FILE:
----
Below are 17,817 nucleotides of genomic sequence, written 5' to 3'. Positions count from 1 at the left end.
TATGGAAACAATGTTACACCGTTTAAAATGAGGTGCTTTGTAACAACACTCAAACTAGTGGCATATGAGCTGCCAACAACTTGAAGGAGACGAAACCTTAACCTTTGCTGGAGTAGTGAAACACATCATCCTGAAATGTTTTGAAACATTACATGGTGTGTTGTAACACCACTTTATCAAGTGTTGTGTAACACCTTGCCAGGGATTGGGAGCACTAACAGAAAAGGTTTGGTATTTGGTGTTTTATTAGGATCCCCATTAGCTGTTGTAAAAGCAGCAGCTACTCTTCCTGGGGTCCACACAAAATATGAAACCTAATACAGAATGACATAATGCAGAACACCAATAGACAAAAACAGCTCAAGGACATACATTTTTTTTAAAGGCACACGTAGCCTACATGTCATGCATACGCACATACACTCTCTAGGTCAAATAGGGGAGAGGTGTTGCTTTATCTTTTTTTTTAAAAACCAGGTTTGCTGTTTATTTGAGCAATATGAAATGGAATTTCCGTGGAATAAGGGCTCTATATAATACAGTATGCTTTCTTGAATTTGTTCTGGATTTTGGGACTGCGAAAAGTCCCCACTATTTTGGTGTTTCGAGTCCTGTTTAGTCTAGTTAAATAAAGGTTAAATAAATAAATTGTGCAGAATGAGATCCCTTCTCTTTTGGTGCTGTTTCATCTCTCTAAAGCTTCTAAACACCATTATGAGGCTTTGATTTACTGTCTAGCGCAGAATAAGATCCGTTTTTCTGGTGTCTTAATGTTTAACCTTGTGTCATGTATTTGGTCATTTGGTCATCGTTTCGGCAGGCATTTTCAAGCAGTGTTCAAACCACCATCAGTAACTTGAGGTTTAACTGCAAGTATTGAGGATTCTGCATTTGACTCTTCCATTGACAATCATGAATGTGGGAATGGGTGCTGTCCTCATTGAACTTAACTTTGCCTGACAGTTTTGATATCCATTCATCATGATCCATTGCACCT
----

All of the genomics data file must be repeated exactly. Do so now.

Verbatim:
Below are 17,817 nucleotides of genomic sequence, written 5' to 3'. Positions count from 1 at the left end.
TATGGAAACAATGTTACACCGTTTAAAATGAGGTGCTTTGTAACAACACTCAAACTAGTGGCATATGAGCTGCCAACAACTTGAAGGAGACGAAACCTTAACCTTTGCTGGAGTAGTGAAACACATCATCCTGAAATGTTTTGAAACATTACATGGTGTGTTGTAACACCACTTTATCAAGTGTTGTGTAACACCTTGCCAGGGATTGGGAGCACTAACAGAAAAGGTTTGGTATTTGGTGTTTTATTAGGATCCCCATTAGCTGTTGTAAAAGCAGCAGCTACTCTTCCTGGGGTCCACACAAAATATGAAACCTAATACAGAATGACATAATGCAGAACACCAATAGACAAAAACAGCTCAAGGACATACATTTTTTTTAAAGGCACACGTAGCCTACATGTCATGCATACGCACATACACTCTCTAGGTCAAATAGGGGAGAGGTGTTGCTTTATCTTTTTTTTTAAAAACCAGGTTTGCTGTTTATTTGAGCAATATGAAATGGAATTTCCGTGGAATAAGGGCTCTATATAATACAGTATGCTTTCTTGAATTTGTTCTGGATTTTGGGACTGCGAAAAGTCCCCACTATTTTGGTGTTTCGAGTCCTGTTTAGTCTAGTTAAATAAAGGTTAAATAAATAAATTGTGCAGAATGAGATCCCTTCTCTTTTGGTGCTGTTTCATCTCTCTAAAGCTTCTAAACACCATTATGAGGCTTTGATTTACTGTCTAGCGCAGAATAAGATCCGTTTTTCTGGTGTCTTAATGTTTAACCTTGTGTCATGTATTTGGTCATTTGGTCATCGTTTCGGCAGGCATTTTCAAGCAGTGTTCAAACCACCATCAGTAACTTGAGGTTTAACTGCAAGTATTGAGGATTCTGCATTTGACTCTTCCATTGACAATCATGAATGTGGGAATGGGTGCTGTCCTCATTGAACTTAACTTTGCCTGACAGTTTTGATATCCATTCATCATGATCCATTGCACCT